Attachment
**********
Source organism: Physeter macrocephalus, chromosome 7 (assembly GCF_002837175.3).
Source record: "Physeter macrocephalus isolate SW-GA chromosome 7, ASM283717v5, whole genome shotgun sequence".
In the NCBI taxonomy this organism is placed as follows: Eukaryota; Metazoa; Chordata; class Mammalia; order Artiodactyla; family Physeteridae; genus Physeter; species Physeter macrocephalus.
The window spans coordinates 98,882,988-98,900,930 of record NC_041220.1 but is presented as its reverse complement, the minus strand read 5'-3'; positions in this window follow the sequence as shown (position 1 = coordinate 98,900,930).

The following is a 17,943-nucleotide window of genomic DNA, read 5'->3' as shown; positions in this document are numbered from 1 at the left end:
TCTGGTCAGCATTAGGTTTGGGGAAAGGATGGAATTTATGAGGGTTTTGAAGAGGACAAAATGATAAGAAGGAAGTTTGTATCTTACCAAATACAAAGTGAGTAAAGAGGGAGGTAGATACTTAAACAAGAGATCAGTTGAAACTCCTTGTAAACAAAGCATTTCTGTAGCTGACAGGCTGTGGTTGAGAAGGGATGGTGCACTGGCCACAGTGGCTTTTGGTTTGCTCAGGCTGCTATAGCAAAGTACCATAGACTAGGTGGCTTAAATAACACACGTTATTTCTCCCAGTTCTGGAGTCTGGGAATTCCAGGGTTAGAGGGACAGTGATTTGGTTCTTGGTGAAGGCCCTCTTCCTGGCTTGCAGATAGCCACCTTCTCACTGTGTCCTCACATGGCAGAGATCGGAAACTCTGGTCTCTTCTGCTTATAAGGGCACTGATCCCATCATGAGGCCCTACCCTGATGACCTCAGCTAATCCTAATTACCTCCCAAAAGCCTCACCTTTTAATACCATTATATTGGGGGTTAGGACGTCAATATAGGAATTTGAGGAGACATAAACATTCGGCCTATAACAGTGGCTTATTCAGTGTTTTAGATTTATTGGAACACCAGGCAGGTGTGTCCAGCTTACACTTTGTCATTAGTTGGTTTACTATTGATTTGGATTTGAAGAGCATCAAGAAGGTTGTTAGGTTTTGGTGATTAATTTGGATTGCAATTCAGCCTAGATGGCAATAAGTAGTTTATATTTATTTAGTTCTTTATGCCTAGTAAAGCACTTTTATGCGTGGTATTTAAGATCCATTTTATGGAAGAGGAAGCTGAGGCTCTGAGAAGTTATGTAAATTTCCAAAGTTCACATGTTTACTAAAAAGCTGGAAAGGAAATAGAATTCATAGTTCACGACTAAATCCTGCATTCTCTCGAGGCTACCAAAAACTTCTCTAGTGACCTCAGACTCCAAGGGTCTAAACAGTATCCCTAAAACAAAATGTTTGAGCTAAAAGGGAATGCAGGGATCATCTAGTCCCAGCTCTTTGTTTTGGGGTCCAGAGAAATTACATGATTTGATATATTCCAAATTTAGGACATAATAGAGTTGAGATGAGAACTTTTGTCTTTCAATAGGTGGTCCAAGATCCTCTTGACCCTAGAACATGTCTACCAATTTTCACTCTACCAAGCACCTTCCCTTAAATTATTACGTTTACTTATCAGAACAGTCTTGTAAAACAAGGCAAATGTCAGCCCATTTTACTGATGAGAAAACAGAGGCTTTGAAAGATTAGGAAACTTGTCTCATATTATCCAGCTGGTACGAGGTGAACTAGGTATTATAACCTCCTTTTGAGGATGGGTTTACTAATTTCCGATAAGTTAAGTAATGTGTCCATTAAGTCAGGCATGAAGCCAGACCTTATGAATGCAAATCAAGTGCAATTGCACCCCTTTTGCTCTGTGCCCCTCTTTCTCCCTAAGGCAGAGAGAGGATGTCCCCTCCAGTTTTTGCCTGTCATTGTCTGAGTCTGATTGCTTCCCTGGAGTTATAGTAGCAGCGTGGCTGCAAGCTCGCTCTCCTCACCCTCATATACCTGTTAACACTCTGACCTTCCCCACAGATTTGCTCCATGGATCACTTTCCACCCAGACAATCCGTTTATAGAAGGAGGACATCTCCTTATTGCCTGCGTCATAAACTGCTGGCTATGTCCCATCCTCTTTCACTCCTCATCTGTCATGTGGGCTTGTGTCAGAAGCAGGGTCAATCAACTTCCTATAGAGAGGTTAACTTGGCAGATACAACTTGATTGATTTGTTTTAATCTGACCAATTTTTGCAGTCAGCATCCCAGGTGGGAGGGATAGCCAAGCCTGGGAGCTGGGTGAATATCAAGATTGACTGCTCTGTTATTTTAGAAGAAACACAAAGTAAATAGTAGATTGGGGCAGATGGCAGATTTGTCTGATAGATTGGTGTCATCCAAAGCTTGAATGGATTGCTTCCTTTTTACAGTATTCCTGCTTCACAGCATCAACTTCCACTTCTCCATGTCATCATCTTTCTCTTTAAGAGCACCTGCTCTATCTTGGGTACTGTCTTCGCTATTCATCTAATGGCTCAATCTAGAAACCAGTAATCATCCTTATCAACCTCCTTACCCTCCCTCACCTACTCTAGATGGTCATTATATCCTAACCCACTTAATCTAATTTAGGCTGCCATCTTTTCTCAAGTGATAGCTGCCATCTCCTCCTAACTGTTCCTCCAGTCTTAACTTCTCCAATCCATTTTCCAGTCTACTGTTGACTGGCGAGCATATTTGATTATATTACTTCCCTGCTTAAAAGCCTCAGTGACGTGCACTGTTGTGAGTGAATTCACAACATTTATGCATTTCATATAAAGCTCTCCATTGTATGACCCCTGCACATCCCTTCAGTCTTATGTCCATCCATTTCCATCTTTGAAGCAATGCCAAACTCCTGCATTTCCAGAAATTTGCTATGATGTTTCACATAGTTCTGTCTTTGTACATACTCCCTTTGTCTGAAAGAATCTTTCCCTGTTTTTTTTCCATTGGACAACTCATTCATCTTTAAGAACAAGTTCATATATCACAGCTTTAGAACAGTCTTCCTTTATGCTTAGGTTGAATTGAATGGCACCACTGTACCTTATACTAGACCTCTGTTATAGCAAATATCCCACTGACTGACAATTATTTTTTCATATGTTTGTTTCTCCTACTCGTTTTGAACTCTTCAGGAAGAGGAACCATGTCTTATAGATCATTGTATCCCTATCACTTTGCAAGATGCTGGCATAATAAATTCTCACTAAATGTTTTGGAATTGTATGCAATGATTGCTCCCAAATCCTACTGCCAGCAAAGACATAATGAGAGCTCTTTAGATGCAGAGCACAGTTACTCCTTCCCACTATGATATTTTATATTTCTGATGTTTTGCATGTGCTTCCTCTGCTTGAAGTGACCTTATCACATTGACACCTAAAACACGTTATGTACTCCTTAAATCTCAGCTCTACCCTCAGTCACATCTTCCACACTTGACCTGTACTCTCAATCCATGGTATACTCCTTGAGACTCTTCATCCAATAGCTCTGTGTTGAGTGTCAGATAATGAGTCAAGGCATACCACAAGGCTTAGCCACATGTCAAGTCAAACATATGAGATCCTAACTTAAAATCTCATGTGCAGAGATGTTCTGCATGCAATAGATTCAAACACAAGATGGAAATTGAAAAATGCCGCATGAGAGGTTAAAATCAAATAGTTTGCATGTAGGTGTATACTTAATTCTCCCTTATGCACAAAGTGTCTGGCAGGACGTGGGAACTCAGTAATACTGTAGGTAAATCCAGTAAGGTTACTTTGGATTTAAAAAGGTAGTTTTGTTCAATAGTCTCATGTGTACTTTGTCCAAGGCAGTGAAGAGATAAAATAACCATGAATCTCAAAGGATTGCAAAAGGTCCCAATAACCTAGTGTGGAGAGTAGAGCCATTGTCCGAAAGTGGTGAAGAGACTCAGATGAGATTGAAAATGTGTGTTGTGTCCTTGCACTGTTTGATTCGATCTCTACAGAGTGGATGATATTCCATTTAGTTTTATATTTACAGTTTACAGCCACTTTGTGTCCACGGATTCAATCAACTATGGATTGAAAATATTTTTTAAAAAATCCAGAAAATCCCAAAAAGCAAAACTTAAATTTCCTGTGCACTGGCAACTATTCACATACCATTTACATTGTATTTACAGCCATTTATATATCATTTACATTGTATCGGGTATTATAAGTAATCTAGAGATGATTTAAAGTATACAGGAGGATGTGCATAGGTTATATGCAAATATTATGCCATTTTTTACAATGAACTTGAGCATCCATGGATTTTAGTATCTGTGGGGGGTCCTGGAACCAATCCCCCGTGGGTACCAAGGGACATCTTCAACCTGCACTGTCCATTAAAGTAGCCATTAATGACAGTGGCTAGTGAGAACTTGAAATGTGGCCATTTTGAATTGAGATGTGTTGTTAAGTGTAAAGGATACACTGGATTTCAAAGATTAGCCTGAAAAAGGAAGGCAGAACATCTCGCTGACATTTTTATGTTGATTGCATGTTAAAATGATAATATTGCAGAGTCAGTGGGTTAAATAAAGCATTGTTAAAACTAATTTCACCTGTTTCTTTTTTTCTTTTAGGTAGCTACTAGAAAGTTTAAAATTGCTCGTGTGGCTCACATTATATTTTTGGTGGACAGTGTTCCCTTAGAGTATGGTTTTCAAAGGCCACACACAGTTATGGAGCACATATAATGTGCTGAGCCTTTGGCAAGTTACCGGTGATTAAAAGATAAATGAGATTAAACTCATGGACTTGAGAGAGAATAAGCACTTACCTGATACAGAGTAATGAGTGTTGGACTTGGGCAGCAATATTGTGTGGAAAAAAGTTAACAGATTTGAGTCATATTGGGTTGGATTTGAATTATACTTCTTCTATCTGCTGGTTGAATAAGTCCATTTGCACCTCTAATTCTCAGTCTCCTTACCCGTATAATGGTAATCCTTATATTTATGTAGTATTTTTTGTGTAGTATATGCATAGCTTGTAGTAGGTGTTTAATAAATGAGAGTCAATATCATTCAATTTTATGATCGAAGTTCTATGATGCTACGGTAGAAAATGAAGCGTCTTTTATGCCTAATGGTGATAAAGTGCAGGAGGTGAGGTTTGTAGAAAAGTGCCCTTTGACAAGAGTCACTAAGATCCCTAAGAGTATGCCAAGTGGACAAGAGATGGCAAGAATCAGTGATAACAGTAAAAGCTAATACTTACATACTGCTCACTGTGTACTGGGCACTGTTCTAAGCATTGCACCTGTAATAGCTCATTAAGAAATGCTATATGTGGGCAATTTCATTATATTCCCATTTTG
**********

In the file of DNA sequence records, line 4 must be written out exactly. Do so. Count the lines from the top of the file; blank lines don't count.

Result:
The window spans coordinates 98,882,988-98,900,930 of record NC_041220.1 but is presented as its reverse complement, the minus strand read 5'-3'; positions in this window follow the sequence as shown (position 1 = coordinate 98,900,930).